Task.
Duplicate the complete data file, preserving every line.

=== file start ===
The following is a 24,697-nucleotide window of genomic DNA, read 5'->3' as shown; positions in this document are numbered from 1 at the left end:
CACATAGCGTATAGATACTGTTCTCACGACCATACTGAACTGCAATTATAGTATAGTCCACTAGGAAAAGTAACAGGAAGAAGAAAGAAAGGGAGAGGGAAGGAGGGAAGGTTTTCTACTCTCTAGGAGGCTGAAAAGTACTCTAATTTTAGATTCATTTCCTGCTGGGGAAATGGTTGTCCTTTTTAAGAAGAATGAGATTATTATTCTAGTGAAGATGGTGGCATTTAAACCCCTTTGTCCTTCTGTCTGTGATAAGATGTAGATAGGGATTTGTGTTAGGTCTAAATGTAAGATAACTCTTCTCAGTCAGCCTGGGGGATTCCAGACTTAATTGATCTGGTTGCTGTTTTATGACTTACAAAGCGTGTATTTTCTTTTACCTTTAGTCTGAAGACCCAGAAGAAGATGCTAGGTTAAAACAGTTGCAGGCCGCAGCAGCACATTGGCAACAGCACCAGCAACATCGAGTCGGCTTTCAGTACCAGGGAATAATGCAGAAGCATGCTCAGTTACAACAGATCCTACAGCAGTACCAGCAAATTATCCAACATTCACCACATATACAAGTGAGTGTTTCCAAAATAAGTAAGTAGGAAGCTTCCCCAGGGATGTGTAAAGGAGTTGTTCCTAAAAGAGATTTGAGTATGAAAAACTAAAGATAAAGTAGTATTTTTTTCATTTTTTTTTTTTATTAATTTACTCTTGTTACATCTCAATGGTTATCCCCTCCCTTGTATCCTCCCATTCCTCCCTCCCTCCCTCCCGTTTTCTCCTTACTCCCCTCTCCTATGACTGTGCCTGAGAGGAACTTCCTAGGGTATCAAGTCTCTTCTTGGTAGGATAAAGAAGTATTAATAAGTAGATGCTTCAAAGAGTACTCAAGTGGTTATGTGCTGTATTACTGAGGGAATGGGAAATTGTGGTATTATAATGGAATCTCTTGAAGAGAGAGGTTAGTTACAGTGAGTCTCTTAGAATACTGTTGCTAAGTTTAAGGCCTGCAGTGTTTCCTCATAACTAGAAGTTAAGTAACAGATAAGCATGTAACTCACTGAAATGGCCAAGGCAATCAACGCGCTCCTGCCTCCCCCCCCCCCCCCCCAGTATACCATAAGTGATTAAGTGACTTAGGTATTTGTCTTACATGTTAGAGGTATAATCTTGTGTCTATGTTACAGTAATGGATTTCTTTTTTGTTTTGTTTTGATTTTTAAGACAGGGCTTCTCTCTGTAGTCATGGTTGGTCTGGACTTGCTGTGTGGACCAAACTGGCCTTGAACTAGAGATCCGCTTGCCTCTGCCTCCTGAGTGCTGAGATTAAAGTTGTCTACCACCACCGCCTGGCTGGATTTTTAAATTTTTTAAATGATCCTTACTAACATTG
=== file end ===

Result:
The following is a 24,697-nucleotide window of genomic DNA, read 5'->3' as shown; positions in this document are numbered from 1 at the left end:
CACATAGCGTATAGATACTGTTCTCACGACCATACTGAACTGCAATTATAGTATAGTCCACTAGGAAAAGTAACAGGAAGAAGAAAGAAAGGGAGAGGGAAGGAGGGAAGGTTTTCTACTCTCTAGGAGGCTGAAAAGTACTCTAATTTTAGATTCATTTCCTGCTGGGGAAATGGTTGTCCTTTTTAAGAAGAATGAGATTATTATTCTAGTGAAGATGGTGGCATTTAAACCCCTTTGTCCTTCTGTCTGTGATAAGATGTAGATAGGGATTTGTGTTAGGTCTAAATGTAAGATAACTCTTCTCAGTCAGCCTGGGGGATTCCAGACTTAATTGATCTGGTTGCTGTTTTATGACTTACAAAGCGTGTATTTTCTTTTACCTTTAGTCTGAAGACCCAGAAGAAGATGCTAGGTTAAAACAGTTGCAGGCCGCAGCAGCACATTGGCAACAGCACCAGCAACATCGAGTCGGCTTTCAGTACCAGGGAATAATGCAGAAGCATGCTCAGTTACAACAGATCCTACAGCAGTACCAGCAAATTATCCAACATTCACCACATATACAAGTGAGTGTTTCCAAAATAAGTAAGTAGGAAGCTTCCCCAGGGATGTGTAAAGGAGTTGTTCCTAAAAGAGATTTGAGTATGAAAAACTAAAGATAAAGTAGTATTTTTTTCATTTTTTTTTTTTATTAATTTACTCTTGTTACATCTCAATGGTTATCCCCTCCCTTGTATCCTCCCATTCCTCCCTCCCTCCCTCCCGTTTTCTCCTTACTCCCCTCTCCTATGACTGTGCCTGAGAGGAACTTCCTAGGGTATCAAGTCTCTTCTTGGTAGGATAAAGAAGTATTAATAAGTAGATGCTTCAAAGAGTACTCAAGTGGTTATGTGCTGTATTACTGAGGGAATGGGAAATTGTGGTATTATAATGGAATCTCTTGAAGAGAGAGGTTAGTTACAGTGAGTCTCTTAGAATACTGTTGCTAAGTTTAAGGCCTGCAGTGTTTCCTCATAACTAGAAGTTAAGTAACAGATAAGCATGTAACTCACTGAAATGGCCAAGGCAATCAACGCGCTCCTGCCTCCCCCCCCCCCCCCCCAGTATACCATAAGTGATTAAGTGACTTAGGTATTTGTCTTACATGTTAGAGGTATAATCTTGTGTCTATGTTACAGTAATGGATTTCTTTTTTGTTTTGTTTTGATTTTTAAGACAGGGCTTCTCTCTGTAGTCATGGTTGGTCTGGACTTGCTGTGTGGACCAAACTGGCCTTGAACTAGAGATCCGCTTGCCTCTGCCTCCTGAGTGCTGAGATTAAAGTTGTCTACCACCACCGCCTGGCTGGATTTTTAAATTTTTTAAATGATCCTTACTAACATTG